status: Vulnerable, IUCN
range: Argentina, Bolivia, Chile, Peru
Description and biology
Flamingos are tall wading birds. They have long legs, a long curved neck, and distinctive pink plumage (covering of feathers). The birds move gracefully, whether walking or flying. The Andean flamingo stands 40 to 43.5 inches (102 to 110.5 centimeters) tall and weighs 4.4 to 5.3 pounds (2 to 2.4 kilograms).
The flamingo has a stocky bill that curves downward. Thin, flat membranes or gills line the rim of the bill. As the flamingo wades through marshes and lagoons, it scoops up muddy water with its bill and these membranes strain out food such as minute algae.
The flamingo's breeding season extends from December to February. Before mating, male and females undergo an elaborate courtship ritual, which they perform in unison. The female
lays a single egg in a nest built out of mud into a cone 12 to 24 inches (30 to 61 centimeters) high and 12 inches (30 centimeters) wide. Both parents incubate (sit on or brood) the egg for 27 to 30 days. The chick often leaves the nest just 12 days after hatching. Sometimes, it is carried under one of its parent's wings.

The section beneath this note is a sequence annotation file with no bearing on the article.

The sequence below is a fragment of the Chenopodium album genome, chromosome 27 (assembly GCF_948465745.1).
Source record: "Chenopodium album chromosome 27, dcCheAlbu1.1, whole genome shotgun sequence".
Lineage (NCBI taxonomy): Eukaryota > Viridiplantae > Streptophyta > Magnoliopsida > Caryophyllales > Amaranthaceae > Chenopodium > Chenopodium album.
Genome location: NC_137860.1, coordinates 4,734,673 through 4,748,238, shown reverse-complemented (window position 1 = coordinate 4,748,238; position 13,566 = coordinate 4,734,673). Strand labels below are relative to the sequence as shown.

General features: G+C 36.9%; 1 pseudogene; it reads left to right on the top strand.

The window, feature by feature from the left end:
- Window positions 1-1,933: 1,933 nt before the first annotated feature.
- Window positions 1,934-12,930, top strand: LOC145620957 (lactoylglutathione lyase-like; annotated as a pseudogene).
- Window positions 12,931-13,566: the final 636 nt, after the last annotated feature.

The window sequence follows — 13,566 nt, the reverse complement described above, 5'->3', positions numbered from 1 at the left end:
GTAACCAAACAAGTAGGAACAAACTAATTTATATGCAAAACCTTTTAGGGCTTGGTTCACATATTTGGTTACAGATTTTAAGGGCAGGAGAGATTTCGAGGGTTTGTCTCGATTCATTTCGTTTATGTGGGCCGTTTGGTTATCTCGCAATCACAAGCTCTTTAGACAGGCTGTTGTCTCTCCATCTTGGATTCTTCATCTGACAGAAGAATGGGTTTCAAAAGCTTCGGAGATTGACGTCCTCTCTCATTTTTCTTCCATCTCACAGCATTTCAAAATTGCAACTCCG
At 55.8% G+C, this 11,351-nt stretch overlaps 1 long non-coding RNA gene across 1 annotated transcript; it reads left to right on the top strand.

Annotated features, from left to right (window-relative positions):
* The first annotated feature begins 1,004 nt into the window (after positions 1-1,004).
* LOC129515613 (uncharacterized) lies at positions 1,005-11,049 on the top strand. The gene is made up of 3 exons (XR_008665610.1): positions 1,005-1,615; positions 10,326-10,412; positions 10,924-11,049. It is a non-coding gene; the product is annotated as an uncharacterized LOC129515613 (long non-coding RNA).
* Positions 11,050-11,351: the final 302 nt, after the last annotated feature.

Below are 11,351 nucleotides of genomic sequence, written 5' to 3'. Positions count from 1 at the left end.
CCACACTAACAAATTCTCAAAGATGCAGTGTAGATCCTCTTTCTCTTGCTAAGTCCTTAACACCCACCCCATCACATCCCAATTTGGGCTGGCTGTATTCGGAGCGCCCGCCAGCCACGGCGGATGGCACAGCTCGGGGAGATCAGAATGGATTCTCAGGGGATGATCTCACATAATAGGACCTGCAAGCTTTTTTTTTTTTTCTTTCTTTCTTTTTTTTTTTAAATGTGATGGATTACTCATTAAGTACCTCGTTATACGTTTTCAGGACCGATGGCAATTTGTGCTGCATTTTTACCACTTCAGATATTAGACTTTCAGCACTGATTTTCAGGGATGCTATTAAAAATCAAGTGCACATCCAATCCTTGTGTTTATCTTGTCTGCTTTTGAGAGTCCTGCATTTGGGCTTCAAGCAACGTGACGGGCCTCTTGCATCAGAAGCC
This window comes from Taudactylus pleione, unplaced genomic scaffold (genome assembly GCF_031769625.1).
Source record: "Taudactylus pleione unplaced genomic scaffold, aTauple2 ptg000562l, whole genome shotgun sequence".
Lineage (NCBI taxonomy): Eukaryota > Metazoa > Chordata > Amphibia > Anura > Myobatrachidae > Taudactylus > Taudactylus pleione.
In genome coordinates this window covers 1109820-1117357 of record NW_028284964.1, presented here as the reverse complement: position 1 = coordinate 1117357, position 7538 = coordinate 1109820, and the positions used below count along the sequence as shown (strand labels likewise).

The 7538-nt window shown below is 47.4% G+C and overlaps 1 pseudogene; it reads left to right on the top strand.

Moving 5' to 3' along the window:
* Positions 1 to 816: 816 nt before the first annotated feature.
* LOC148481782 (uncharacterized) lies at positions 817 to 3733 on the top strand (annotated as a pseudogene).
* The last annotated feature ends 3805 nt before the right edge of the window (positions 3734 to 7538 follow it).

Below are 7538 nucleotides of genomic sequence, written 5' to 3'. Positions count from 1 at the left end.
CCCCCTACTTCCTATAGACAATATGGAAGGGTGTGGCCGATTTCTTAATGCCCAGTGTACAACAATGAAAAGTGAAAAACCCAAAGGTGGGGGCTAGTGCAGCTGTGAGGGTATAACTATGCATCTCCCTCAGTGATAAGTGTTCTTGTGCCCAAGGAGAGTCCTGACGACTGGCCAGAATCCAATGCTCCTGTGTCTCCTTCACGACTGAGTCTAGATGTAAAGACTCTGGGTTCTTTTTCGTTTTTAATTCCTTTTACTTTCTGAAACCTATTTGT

Habitat and current distribution
As the names indicates, Andean flamingos are found in the Andes Mountains in the South American countries of Argentina, Bolivia, Chile, and Peru. They usually occupy areas above 11,500 feet (3,505 meters). Biologists (people who study living organisms) believe the only major breeding site for Andean flamingos is in northern Chile. It is estimated that 26,000 Andean flamingos currently exist.
Andean flamingos prefer to inhabit salt lakes and to breed on small islands within those lakes.
History and conservation measures
The Andean flamingo once existed in great numbers. Now, this elegant bird is considered in jeopardy. As humans move deeper into its environment, the flamingo is threatened on many fronts. Human collectors steal its eggs. The body fat of the bird has historically been used as a rub to treat rheumatism, a disease of the joints. Mining operations pollute and destroy its habitat. Introduced wildlife species compete with it for food. Some, like the fox, prey directly on the bird. A long-term drought (lack of rain) in northern Chiles that began in 1987 has taken a huge toll on the population of the species.
With this in mind, efforts were started in the 1980s to protect the known breeding grounds of the Andean flamingo.